Media Advisory, Institute for Public Accuracy.
When: Friday, April 28 at 10 a.m.
Where: U.S. Department of Justice Building between 9th and 10th Streets NW (Constitution Avenue entrance)
CIA Director Mike Pompeo recently called WikiLeaks a “hostile intelligence service.” Attorney General Jeff Sessions recently stated that Julian Assange’s arrest is a “priority” of the Trump administration. This has caused numerous individuals — with differing perspectives on WikiLeaks — to warn of a growing threat to press freedom.
The following will address U.S. government policy toward WikiLeaks and whistleblowers:
* Ann Wright is a retired U.S. Army Reserve colonel, and a 29-year veteran of the Army and Army Reserves. As a U.S. diplomat, Wright served in Nicaragua, Grenada, Somalia, Uzbekistan, Krygyzstan, Sierra Leone, Micronesia and Mongolia and helped re-open the U.S. embassy in Afghanistan in 2001. In March of 2003, she resigned in protest over the invasion of Iraq. She is co-author of Dissent: Voices of Conscience.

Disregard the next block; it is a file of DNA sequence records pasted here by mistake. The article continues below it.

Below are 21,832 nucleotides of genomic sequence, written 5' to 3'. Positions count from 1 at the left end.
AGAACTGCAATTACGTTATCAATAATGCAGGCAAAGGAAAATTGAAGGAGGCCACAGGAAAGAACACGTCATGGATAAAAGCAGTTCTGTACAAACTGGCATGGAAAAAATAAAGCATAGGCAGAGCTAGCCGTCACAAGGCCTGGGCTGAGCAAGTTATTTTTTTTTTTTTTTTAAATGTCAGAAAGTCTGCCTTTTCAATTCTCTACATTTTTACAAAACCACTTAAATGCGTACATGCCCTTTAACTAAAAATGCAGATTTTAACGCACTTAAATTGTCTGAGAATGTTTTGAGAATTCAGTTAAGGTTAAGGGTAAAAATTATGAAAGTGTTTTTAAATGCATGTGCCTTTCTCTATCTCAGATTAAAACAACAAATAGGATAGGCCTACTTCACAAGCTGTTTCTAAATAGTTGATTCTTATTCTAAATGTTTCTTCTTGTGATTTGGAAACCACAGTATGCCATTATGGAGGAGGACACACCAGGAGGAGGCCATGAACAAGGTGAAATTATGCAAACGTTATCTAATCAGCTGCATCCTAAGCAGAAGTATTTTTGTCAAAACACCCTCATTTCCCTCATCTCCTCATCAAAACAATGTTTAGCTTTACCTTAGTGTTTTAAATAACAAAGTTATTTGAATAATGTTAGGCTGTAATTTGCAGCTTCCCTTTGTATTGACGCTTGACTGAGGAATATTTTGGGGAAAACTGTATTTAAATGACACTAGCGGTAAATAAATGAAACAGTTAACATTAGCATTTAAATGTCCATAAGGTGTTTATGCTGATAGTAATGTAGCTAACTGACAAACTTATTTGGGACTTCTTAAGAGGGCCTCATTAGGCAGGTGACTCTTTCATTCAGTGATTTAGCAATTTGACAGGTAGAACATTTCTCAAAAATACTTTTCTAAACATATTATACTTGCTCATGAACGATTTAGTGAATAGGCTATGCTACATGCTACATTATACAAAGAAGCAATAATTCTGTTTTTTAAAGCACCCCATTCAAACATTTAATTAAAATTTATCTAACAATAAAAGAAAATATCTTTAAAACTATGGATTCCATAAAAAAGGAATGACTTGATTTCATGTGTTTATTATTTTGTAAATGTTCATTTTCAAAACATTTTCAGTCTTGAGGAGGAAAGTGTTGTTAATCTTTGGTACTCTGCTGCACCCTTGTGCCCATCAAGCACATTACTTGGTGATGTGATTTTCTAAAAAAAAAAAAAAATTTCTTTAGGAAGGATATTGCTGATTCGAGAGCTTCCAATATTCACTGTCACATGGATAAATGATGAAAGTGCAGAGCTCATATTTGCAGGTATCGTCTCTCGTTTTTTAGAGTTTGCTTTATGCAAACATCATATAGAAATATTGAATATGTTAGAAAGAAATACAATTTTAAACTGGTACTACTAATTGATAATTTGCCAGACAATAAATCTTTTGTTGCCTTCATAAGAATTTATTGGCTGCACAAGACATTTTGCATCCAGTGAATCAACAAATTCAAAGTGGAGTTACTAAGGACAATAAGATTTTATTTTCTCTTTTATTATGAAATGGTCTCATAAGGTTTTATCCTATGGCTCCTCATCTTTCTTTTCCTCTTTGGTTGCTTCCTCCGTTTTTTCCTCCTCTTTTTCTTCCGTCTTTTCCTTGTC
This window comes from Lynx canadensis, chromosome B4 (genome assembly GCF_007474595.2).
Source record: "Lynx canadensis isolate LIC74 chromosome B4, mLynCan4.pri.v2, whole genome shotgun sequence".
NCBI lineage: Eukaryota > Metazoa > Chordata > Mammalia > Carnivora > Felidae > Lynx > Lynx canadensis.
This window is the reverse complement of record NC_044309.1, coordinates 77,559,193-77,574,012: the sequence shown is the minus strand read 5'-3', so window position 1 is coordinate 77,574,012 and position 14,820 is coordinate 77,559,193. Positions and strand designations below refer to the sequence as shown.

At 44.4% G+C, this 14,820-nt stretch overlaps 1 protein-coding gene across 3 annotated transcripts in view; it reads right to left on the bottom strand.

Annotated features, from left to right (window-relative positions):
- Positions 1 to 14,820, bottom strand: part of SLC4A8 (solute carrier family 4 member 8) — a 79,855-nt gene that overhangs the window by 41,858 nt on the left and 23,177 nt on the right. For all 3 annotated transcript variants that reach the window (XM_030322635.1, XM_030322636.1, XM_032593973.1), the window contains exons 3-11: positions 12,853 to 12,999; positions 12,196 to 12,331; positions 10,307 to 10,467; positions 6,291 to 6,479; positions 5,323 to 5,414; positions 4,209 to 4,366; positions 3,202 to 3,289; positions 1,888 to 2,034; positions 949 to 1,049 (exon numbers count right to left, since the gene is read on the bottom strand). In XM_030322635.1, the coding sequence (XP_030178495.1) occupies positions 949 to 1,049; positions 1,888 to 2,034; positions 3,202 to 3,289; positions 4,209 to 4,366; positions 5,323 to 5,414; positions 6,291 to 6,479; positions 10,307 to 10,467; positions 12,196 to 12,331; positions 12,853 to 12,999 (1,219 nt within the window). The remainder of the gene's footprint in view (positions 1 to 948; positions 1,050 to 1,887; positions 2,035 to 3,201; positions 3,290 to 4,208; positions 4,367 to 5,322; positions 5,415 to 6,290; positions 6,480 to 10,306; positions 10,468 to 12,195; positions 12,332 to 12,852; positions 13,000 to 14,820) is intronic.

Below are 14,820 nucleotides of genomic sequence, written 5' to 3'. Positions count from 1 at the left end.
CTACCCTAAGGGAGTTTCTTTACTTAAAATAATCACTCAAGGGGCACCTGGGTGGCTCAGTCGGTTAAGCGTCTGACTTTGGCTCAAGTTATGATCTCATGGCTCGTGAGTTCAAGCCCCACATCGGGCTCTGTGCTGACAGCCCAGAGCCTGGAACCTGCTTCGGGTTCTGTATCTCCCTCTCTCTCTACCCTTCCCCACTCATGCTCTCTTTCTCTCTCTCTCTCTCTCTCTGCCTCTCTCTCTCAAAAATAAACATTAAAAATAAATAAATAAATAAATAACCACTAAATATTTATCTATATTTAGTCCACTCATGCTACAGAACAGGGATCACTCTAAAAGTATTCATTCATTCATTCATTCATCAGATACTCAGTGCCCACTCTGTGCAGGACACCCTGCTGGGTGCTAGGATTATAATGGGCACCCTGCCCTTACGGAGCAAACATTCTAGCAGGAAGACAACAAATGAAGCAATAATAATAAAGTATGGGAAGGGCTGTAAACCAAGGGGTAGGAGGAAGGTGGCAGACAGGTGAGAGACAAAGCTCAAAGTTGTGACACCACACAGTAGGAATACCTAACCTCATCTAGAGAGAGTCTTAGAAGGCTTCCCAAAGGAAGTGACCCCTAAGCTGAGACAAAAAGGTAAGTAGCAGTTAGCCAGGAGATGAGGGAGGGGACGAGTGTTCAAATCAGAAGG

* Jesselyn Radack is National Security and Human Rights Director of WHISPeR — Whistleblower and Source Protection Program — at ExposeFacts. Her clients have included NSA whistleblower Edward Snowden. She’s also a whistleblower herself. While at the Justice Department, she disclosed that the FBI committed an ethics violation in their interrogation of John Walker Lindh.
* Ray McGovern, a former Army officer and CIA analyst who prepared the President’s Daily Brief (under the Nixon, Ford, and Reagan administrations), is co-founder of Sam Adams Associates for Integrity (see: samadamsaward.ch), which gave Julian Assange its annual award in 2010. Sam Adams Associates strongly opposes any attempt to deny Julian Assange the protections that are his as a journalist.